I lived on county roads when I was young, dusted in the summer from farmered pickup trucks hauling hay to cows over the next hill. I rode a faded blue bike with no gears down our graveled lane way, leaning at the end into tree lit back roads, no lines, no lights, waving past black eyed Susans and Queen Anne’s lace. In rain it was muddy, in winter the skid of back tires kept us home, and in spring the runoff made miniature buttes and canyons in the narrow rutted lanes. The road changed and slipped its sides over the years, gravel and wildflowers mixed up and sliding down into fields of hay.
It was never made uniform or fixed, maybe some new gravel spilling out of a dump truck and maybe dark, heavy oil in the summer to keep the dirt down, maybe plowed in those old scowling winter storms, but never paved.
And every day it brought me home.
Home on a bright, loud bus filled with noise and competition, voices slipping out of open windows scattering crows from corn stalks. Home on that faded blue bike with no gears at the beginning of the school year when that bus was too full and I was too shy to risk being watched finding a seat. Home on long walks in the dark and rain, staying late in high school halls to be with friends and boys, catching up on homework I never did. Home in a small red car that stalled at stoplights, and taught me how to shift gears on hills.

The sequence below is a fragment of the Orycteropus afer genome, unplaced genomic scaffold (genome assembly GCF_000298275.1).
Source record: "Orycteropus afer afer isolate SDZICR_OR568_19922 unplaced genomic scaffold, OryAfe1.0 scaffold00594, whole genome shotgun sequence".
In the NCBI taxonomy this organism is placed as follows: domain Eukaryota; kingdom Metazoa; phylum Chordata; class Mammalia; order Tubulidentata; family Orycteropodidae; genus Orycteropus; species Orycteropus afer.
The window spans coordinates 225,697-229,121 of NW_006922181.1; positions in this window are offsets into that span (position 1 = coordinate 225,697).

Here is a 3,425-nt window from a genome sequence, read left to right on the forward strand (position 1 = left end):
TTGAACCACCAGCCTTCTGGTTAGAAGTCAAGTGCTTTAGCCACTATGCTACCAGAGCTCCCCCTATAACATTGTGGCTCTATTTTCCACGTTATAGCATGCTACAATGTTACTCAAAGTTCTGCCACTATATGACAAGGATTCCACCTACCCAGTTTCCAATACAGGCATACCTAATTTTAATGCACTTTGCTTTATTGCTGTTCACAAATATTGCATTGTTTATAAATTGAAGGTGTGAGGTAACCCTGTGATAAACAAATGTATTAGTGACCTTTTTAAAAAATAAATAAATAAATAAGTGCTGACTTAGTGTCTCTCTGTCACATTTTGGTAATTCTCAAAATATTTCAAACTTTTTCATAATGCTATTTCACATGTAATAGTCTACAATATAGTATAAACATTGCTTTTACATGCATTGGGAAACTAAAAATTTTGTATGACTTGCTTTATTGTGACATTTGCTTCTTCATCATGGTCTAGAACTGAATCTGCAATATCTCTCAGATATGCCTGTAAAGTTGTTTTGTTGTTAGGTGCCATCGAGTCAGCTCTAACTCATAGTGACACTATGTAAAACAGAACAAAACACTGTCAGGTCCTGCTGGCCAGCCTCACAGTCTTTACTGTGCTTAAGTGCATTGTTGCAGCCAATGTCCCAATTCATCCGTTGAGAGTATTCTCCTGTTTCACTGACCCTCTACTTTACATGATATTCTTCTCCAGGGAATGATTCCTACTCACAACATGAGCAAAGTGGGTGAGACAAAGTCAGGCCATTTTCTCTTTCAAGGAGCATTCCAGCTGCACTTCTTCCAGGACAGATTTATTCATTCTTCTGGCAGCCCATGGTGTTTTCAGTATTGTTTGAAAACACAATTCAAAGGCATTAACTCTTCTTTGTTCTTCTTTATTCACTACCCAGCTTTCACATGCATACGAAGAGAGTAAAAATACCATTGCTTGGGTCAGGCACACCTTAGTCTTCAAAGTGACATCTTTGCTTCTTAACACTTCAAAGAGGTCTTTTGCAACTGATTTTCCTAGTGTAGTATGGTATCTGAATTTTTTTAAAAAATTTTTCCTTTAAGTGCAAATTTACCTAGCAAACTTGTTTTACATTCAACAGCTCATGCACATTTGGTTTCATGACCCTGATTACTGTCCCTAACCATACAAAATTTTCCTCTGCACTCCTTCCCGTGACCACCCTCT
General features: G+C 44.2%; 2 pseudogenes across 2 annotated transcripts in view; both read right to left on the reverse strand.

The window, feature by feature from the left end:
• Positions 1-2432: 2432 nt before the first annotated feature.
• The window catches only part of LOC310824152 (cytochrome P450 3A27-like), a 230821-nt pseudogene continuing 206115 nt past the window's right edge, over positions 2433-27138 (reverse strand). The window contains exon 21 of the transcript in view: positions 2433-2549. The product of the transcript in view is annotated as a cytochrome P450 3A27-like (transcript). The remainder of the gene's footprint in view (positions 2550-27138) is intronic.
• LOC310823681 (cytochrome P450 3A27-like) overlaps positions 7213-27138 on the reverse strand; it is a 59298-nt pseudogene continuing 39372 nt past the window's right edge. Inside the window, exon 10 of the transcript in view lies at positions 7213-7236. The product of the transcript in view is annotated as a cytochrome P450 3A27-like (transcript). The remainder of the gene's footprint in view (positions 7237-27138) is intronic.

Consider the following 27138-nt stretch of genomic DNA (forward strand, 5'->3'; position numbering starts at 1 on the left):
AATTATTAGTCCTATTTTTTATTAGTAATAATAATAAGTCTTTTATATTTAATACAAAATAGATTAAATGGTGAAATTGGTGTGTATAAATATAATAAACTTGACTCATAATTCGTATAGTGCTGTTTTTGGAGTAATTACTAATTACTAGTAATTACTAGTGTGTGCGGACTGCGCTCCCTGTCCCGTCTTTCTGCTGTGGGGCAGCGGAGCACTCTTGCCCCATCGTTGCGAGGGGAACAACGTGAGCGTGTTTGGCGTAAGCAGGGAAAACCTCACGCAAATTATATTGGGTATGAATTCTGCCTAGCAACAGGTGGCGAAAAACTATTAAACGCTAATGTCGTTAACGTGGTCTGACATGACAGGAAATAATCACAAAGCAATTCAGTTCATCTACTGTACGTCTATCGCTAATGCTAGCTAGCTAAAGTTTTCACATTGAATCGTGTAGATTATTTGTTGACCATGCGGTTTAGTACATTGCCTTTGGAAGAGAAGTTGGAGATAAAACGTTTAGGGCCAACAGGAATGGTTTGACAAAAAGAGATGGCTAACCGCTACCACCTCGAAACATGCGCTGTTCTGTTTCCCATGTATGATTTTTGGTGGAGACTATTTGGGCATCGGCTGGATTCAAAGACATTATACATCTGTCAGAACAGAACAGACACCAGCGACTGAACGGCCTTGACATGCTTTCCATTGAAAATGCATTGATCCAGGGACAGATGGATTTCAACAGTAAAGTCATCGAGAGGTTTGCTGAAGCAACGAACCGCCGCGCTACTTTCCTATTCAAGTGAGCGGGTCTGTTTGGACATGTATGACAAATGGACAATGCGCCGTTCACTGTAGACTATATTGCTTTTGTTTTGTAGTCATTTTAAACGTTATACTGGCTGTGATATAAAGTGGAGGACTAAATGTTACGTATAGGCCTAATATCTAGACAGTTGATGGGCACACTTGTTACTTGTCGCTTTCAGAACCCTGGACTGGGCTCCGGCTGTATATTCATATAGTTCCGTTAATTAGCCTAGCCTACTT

All those years, I was never made uniform or fixed.
Maybe I studied, read and prayed to stop feeling so mixed up and scattered. Maybe I learned religion and then unlearned it, competing ever and always against myself to be more, to be better, to have lines and lights and to be unchanged by rain. To be paved.
But the best roads are not paved. They change on different days, they wind and veer a little for no reason, they dip down where water pools and they stay a little rough, a little messy and are left unfixed. Paving a road is fine, and I have tried that—but for me, I am always going to find that back road to walk alone in the dark, singing.
All this time, all these ways, this old, lovely dusty road brought me home.